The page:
Canada’s mobile-only market is small but growing: study

Desktop-only users still reign over mobile-only users.
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Nearly 15% of Canadians are officially mobile-only and eschew desktop devices, according to the latest Global Digital Future in Focus report by comScore. While that rate is small in comparison to other countries, it did grow by 4.8% year-over-year.

The global report examines browsing trends and patterns in 13 markets including Canada, using traffic data from more than 300,000 digital properties as part of its research.

Canada’s percentage of mobile-only usage is just below that of the U.S. (16%) and is generally on the lower side measured countries. In markets such as India and Indonesia, where desktop computers are more expensive, rates of mobile-only usage run between 70 and 80%. Canada’s desktop-only rate is still higher than its mobile-only rate (at 25%), while the remainder use a mix of mobile and desktop regularly.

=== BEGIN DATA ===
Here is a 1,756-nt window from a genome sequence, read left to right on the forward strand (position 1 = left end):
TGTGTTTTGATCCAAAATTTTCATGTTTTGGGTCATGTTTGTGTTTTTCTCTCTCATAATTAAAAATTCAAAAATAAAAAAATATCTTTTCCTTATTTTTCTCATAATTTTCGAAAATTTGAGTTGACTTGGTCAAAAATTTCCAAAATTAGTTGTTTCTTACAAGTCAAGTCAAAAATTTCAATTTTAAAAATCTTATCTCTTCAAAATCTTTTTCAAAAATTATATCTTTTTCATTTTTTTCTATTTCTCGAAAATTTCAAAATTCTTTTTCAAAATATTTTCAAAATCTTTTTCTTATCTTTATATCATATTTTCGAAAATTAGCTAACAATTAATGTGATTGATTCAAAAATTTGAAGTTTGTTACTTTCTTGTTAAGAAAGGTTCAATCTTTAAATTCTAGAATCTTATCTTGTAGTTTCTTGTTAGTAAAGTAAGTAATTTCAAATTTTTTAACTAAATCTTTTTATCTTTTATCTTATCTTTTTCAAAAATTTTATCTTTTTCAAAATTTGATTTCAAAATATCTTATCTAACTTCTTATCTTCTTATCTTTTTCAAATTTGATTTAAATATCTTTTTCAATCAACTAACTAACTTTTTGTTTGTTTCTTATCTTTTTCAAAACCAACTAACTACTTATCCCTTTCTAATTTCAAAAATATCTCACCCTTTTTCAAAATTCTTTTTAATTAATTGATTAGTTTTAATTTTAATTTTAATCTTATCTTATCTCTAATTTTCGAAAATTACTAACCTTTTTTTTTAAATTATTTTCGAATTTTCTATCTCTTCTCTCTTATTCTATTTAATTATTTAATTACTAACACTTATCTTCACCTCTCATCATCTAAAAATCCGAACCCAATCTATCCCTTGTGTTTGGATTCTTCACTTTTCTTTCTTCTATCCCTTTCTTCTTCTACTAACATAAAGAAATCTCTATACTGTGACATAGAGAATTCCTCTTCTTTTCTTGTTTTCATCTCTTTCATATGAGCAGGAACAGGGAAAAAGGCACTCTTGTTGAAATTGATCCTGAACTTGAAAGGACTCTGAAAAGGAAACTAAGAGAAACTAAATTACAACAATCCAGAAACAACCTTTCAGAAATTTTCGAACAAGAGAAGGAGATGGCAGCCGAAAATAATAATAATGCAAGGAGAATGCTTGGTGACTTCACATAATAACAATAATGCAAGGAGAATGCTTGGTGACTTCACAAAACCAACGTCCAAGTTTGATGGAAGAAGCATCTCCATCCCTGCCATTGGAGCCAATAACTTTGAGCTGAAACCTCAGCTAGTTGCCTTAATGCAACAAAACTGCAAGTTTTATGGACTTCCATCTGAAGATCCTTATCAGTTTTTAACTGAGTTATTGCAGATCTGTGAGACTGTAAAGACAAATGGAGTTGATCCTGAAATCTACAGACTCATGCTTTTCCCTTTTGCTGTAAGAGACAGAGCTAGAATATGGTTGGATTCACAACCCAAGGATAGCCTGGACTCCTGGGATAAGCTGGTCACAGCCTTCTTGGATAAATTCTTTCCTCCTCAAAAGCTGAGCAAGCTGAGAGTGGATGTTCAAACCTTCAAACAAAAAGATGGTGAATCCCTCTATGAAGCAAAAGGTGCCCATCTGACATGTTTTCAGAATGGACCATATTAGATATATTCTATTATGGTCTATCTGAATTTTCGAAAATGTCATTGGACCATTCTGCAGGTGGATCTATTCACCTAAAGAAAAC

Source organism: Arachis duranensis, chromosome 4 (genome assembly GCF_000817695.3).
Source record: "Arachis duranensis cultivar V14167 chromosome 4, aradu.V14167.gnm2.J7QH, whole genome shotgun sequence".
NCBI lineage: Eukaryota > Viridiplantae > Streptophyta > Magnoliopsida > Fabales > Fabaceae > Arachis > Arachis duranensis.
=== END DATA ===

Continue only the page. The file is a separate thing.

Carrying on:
ComScore reports Canada posted the highest rate of per-user desktop consumption (2,100 minutes per month). However, mobile minutes were significantly higher (3,900 per month).

Video is viewed more frequently on mobile screens in Canada, but only slightly (51% mobile, 49% desktop).

Like most countries, mobile browsers take up significantly less of Canadians’ smartphone and tablet time than apps themselves — fewer than 19% of minutes are spent on browsers compared to apps. The top apps for Canadians are Facebook, Facebook Messenger, YouTube, Google Search and Google Maps.

Canada did post one stat that appeared discouraging — the number of sites or apps reaching at least one in 10 people fell by 12% last year. Canada and Brazil were the only two countries to experience this.

However, a closer look at Canada’s apps showed a different story. When looking at the top 100 apps and sites outside of the notorious Google/Facebook duopoly, the number of apps reaching at least one in 10 people actually grew by 4%.

Time spent on Amazon sites increased in numerous markets (as high as 120%, in India), but showed virtually no increase in Canada.